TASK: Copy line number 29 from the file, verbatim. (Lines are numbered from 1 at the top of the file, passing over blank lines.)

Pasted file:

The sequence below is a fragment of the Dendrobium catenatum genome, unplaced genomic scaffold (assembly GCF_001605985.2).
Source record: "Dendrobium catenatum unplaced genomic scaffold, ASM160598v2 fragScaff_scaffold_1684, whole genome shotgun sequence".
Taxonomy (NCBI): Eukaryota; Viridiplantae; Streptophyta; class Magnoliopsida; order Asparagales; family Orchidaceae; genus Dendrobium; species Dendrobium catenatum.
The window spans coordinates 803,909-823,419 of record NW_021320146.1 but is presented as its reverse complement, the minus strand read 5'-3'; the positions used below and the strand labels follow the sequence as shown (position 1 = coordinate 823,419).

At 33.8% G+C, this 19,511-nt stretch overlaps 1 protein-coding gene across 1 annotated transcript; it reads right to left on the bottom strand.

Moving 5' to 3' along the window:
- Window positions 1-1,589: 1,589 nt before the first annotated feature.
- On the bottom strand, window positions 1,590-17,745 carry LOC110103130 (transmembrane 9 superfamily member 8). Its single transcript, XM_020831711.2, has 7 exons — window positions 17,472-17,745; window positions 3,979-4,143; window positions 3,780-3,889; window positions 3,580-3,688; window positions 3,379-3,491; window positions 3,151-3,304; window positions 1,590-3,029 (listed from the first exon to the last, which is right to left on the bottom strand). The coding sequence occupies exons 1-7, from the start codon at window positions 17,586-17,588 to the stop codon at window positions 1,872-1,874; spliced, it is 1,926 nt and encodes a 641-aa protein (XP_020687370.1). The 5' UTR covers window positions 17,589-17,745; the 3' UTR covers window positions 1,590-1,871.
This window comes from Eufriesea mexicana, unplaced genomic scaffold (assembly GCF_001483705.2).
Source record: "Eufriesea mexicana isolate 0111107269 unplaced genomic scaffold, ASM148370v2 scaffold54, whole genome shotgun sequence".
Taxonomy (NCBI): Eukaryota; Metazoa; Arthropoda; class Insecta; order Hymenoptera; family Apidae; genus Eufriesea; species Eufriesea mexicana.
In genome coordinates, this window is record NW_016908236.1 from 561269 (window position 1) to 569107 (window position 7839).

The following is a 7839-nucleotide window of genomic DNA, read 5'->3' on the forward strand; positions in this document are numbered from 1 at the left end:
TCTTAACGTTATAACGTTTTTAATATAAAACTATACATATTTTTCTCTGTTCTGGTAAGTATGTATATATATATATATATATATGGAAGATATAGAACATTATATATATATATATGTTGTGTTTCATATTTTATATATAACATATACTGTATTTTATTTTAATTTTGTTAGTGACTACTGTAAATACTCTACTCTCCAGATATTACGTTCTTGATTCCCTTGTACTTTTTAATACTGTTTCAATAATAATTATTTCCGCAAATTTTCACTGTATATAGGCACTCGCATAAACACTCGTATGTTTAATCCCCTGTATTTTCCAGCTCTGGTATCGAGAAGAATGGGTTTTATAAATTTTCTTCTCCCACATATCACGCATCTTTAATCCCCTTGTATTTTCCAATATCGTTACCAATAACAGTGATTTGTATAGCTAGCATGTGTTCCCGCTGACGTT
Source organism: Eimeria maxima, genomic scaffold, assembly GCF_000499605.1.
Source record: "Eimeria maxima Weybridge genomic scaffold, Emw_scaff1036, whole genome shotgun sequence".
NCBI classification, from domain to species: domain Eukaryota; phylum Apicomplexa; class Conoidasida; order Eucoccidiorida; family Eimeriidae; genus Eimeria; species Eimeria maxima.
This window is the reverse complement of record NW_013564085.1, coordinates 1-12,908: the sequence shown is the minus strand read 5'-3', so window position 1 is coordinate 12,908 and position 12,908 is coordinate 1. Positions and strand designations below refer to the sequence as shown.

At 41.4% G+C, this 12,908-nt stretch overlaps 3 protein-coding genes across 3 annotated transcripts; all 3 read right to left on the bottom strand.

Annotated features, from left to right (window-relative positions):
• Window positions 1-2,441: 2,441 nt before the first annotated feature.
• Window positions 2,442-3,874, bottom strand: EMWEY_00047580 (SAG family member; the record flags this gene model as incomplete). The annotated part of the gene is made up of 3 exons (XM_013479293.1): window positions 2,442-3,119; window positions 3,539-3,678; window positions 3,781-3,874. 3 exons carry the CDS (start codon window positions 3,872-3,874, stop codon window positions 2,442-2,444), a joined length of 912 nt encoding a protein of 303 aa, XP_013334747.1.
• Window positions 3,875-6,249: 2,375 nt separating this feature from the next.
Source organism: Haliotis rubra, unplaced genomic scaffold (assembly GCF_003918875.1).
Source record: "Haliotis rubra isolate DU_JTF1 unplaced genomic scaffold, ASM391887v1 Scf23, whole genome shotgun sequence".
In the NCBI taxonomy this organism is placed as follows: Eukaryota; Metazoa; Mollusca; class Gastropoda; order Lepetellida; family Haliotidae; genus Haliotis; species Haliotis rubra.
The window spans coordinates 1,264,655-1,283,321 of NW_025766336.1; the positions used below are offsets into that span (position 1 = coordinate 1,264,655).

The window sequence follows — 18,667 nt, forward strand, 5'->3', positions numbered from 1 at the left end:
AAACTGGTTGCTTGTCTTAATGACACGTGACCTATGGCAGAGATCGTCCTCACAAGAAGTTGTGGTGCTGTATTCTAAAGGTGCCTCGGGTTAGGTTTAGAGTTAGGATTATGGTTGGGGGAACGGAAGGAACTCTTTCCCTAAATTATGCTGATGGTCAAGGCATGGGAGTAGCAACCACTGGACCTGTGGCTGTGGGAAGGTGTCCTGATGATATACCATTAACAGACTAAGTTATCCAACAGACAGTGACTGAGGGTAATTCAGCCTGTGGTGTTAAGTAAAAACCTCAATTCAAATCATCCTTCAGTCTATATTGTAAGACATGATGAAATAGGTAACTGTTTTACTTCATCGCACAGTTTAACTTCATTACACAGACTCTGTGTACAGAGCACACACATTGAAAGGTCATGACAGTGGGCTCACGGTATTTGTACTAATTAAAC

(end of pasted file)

AAACTGGTTGCTTGTCTTAATGACACGTGACCTATGGCAGAGATCGTCCTCACAAGAAGTTGTGGTGCTGTATTCTAAAGGTGCCTCGGGTTAGGTTTAGAGTTAGGATTATGGTTGGGGGAACGGAAGGAACTCTTTCCCTAAATTATGCTGATGGTCAAGGCATGGGAGTAGCAACCACTGGACCTGTGGCTGTGGGAAGGTGTCCTGATGATATACCATTAACAGACTAAGTTATCCAACAGACAGTGACTGAGGGTAATTCAGCCTGTGGTGTTAAGTAAAAACCTCAATTCAAATCATCCTTCAGTCTATATTGTAAGACATGATGAAATAGGTAACTGTTTTACTTCATCGCACAGTTTAACTTCATTACACAGACTCTGTGTACAGAGCACACACATTGAAAGGTCATGACAGTGGGCTCACGGTATTTGTACTAATTAAAC